Although many people look down at the malunggay as a lowly vegetable, it has been discovered by biochemists and molecular anthroplogists around the world that it is a rich source of Vitamins C and A, iron and high-density lipoprotein of good cholesterol, making it an effective cure for numerous illnesses that include diabetes, hypertension, inflammation, infections, cancer and aging issues.
Malunggay, oftentimes called the miracle tree, is now getting the attention that it deserves because it boasts of many health and medicinal benefits. Nowadays, malunggay is incorporated as a vital ingredient in many products like pandesal, polvoron, noodles, cookies, and even ice cream to complement the nutritional requirements of children and even adults.
Health authorities have recommended the use of malunggay in feeding and nutrition programs.
Studies show that malunggay pods are good dewormers, good for treating liver and spleen problems, pain of the joints, arthrities, rheumatism, gout, cramp, boils, urinary problems and sexually transmitted diseases.
Even Senator Loren Legarda has been urging the public to maximize the benefits of malunggay.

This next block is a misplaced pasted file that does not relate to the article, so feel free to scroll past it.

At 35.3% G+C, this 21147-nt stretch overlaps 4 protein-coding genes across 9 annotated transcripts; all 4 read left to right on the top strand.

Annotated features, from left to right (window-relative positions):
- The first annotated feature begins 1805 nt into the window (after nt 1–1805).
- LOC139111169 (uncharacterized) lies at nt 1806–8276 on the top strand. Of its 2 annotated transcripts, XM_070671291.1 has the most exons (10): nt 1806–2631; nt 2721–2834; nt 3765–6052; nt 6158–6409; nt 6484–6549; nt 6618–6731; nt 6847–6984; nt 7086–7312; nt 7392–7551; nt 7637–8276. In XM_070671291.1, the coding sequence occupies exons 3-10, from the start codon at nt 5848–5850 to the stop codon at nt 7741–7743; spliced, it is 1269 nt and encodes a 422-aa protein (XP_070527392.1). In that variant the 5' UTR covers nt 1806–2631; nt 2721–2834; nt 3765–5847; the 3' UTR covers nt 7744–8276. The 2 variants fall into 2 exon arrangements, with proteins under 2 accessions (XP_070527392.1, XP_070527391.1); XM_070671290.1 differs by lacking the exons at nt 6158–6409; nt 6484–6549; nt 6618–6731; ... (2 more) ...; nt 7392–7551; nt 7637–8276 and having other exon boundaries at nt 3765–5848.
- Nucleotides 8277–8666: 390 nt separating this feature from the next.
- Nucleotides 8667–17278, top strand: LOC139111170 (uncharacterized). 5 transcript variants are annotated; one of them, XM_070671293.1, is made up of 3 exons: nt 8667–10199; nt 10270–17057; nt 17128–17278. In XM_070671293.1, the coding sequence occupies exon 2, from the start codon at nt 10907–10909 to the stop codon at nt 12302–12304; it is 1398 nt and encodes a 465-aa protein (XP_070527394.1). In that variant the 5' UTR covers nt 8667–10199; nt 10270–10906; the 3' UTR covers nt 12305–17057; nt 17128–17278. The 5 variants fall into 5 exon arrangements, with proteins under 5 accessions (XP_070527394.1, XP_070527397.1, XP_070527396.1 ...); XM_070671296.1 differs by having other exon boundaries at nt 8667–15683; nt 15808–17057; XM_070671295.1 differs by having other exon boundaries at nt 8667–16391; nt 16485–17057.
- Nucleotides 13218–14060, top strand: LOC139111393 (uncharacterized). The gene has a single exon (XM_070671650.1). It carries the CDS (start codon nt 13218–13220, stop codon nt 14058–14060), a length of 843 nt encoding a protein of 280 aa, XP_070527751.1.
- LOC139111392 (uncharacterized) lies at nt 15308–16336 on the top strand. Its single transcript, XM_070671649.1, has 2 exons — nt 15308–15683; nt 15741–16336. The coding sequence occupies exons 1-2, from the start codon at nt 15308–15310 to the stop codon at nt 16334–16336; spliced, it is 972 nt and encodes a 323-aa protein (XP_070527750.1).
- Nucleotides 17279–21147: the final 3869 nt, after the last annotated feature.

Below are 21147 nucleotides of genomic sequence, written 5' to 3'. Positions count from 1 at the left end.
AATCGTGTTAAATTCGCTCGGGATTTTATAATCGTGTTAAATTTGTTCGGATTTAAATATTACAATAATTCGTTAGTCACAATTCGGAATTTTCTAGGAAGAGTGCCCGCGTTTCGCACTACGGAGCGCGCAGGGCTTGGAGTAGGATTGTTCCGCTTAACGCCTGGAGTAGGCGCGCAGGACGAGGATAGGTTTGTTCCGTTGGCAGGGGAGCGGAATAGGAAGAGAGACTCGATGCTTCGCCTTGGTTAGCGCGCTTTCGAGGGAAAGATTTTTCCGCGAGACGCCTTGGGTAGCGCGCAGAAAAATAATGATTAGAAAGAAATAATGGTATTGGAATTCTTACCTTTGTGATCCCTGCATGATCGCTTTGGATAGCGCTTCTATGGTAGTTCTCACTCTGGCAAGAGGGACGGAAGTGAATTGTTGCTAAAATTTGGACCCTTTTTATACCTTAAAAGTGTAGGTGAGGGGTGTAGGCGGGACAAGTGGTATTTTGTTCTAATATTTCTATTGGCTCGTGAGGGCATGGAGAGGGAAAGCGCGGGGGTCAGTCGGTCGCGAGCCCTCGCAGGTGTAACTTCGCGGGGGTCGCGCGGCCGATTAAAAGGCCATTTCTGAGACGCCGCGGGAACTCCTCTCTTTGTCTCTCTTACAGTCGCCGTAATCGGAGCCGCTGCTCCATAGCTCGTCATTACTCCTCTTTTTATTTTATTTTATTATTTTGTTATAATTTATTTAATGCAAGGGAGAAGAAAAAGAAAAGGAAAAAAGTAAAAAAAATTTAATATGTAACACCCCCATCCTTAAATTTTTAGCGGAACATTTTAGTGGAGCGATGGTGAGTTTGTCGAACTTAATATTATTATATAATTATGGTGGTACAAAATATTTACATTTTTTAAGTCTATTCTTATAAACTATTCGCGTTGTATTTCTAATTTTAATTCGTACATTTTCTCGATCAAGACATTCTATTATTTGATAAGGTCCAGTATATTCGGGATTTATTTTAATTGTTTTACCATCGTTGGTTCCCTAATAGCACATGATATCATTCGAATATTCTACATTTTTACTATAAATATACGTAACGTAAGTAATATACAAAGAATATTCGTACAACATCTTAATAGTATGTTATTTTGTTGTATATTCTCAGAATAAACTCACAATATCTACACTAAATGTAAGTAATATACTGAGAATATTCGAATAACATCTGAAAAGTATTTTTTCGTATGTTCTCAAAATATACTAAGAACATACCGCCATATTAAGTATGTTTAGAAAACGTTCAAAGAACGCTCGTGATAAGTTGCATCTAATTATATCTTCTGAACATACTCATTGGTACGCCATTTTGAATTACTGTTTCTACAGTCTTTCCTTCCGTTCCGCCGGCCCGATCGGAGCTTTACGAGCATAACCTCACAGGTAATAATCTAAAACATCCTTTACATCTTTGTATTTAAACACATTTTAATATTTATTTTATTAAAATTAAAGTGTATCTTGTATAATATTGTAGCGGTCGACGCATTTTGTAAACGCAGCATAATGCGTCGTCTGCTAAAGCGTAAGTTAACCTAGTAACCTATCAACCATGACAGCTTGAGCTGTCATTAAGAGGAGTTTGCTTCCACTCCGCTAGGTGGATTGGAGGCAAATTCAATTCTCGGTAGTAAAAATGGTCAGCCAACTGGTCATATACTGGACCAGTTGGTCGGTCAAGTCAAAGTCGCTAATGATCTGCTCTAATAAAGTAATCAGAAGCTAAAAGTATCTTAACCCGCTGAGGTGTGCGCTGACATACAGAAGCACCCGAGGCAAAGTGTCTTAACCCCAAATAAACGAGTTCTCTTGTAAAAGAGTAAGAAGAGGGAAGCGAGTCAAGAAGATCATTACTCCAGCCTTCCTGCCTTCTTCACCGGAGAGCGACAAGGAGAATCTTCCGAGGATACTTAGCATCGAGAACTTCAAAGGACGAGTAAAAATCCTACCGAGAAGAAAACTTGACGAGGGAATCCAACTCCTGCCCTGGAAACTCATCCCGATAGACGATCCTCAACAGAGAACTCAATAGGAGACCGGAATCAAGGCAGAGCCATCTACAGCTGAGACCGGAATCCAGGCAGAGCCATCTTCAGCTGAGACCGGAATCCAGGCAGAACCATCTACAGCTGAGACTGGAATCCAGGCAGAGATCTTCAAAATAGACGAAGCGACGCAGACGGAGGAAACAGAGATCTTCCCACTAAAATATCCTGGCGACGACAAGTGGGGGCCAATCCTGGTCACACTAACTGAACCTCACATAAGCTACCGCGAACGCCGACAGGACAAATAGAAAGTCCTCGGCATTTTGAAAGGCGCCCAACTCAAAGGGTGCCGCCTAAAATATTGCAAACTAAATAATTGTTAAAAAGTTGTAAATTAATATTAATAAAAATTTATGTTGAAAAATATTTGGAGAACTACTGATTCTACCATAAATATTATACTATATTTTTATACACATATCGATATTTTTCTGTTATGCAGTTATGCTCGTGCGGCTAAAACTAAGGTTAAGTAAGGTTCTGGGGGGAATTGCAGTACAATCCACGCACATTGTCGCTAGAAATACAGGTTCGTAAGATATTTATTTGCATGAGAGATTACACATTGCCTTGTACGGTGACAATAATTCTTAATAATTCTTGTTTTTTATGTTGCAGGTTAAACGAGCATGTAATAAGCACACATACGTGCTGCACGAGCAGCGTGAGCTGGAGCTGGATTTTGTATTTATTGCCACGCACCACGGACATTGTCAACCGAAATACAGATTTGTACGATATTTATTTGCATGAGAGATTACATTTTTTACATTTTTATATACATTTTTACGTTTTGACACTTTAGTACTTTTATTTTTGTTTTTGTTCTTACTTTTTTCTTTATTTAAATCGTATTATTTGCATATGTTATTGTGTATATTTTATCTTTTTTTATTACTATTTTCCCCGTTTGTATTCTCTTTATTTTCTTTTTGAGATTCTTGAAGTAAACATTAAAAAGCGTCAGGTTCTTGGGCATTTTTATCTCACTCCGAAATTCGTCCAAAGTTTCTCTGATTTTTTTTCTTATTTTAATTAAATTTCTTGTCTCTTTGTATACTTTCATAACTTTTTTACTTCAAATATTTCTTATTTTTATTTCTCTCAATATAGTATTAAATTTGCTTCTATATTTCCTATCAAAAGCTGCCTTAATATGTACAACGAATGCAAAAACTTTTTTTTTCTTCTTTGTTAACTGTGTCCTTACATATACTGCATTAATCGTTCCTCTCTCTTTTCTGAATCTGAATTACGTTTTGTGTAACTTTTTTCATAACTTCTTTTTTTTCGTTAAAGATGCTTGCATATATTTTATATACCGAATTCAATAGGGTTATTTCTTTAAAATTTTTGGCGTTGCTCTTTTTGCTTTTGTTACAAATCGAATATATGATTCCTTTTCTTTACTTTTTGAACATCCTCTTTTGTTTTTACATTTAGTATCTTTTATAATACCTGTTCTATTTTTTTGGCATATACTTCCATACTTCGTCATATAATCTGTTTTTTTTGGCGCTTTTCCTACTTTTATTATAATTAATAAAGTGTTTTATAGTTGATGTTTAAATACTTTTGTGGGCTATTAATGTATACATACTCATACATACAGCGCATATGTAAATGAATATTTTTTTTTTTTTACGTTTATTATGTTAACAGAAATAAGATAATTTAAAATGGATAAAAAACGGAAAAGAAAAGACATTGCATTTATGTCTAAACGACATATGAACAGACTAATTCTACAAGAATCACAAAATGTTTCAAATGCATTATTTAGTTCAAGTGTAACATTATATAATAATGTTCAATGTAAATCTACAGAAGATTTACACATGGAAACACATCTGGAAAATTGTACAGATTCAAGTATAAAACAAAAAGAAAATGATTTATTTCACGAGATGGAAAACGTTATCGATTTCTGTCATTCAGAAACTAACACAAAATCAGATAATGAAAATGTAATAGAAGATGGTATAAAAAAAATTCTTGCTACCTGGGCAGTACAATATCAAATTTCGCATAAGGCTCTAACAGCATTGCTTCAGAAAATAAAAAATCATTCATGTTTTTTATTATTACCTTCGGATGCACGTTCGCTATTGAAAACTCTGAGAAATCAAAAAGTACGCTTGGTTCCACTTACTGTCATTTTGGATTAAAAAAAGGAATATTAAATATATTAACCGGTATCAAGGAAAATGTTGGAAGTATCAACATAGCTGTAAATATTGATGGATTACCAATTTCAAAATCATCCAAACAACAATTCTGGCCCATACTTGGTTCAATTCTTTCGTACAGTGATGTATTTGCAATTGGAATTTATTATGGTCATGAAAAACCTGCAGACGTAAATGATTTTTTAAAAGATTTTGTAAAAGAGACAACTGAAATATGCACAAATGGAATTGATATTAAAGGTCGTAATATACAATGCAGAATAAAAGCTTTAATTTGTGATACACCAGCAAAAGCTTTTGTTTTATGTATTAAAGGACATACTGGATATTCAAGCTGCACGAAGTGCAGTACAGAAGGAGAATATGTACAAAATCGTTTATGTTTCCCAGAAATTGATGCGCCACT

“Malunggay’s young leaves are edible and are commonly cooked and eaten like spinach or used to make soups and salads. They are an exceptionally good source of provitamin A, vitamins B and C, minerals (in particular iron), and the sulphur-containing amino acids methionine and cystine,” she said.
The senator said malunggay seeds and roots can be dried and ground to a powder and used for seasoning.
She added that the protein from the extracted malunggay oil is a natural polypeptide for sedimenting mineral particles and organics in the purification of drinking water, for cleaning vegetable oil, or for sedimenting fibers in the juice and beer industries.
Senator Legarda has refiled the proposed Malunggay Development Act, under Senate Bill No. 104, to spur the production, processing, marketing and distribution of malunggay in suitable areas of the country in order to acquire its benefits.
The bill also seeks to establish a Malunggay Development Fund with an initial P1 billion fund to be taken from the Department of Agriculture’s budget.
The government should formulate a sustainable framework for development that will serve as guide to the formulation and implementation of plans, programs and projects for the production, marketing, processing and distribution of malunggay for food, medicinal, health, and commercial needs, Legarda said.
Last month, the House committee on revisions on law approved a bill to declare malunggay as the national vegetable of the Philippines and the month of November of every year as the “National Malunggay Month.”
The bill was authored by Pangasinan Congresswoman Gina de Venecia, who said that as an Ilocana, she grew up eating the vegetable several times a week.#